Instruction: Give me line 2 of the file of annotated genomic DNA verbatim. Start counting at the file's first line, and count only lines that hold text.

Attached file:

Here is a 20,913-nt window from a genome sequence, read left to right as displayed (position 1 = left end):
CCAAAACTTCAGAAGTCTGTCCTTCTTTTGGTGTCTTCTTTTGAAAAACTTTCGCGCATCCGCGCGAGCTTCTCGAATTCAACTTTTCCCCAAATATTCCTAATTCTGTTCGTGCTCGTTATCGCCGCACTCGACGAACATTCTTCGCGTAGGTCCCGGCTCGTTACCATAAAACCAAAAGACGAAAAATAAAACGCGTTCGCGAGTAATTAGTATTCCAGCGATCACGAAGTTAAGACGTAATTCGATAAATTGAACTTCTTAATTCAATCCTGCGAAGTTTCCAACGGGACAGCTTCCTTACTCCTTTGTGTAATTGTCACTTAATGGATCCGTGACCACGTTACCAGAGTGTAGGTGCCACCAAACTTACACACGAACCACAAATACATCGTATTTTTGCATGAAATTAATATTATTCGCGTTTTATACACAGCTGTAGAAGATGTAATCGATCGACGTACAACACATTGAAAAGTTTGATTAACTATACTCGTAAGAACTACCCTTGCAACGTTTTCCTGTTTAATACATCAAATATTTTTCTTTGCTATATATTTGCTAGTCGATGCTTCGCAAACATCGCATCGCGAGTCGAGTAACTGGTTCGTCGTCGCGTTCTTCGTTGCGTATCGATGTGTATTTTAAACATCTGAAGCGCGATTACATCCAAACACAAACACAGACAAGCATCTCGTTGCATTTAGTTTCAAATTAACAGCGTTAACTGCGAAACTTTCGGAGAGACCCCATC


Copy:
CCAAAACTTCAGAAGTCTGTCCTTCTTTTGGTGTCTTCTTTTGAAAAACTTTCGCGCATCCGCGCGAGCTTCTCGAATTCAACTTTTCCCCAAATATTCCTAATTCTGTTCGTGCTCGTTATCGCCGCACTCGACGAACATTCTTCGCGTAGGTCCCGGCTCGTTACCATAAAACCAAAAGACGAAAAATAAAACGCGTTCGCGAGTAATTAGTATTCCAGCGATCACGAAGTTAAGACGTAATTCGATAAATTGAACTTCTTAATTCAATCCTGCGAAGTTTCCAACGGGACAGCTTCCTTACTCCTTTGTGTAATTGTCACTTAATGGATCCGTGACCACGTTACCAGAGTGTAGGTGCCACCAAACTTACACACGAACCACAAATACATCGTATTTTTGCATGAAATTAATATTATTCGCGTTTTATACACAGCTGTAGAAGATGTAATCGATCGACGTACAACACATTGAAAAGTTTGATTAACTATACTCGTAAGAACTACCCTTGCAACGTTTTCCTGTTTAATACATCAAATATTTTTCTTTGCTATATATTTGCTAGTCGATGCTTCGCAAACATCGCATCGCGAGTCGAGTAACTGGTTCGTCGTCGCGTTCTTCGTTGCGTATCGATGTGTATTTTAAACATCTGAAGCGCGATTACATCCAAACACAAACACAGACAAGCATCTCGTTGCATTTAGTTTCAAATTAACAGCGTTAACTGCGAAACTTTCGGAGAGACCCCATC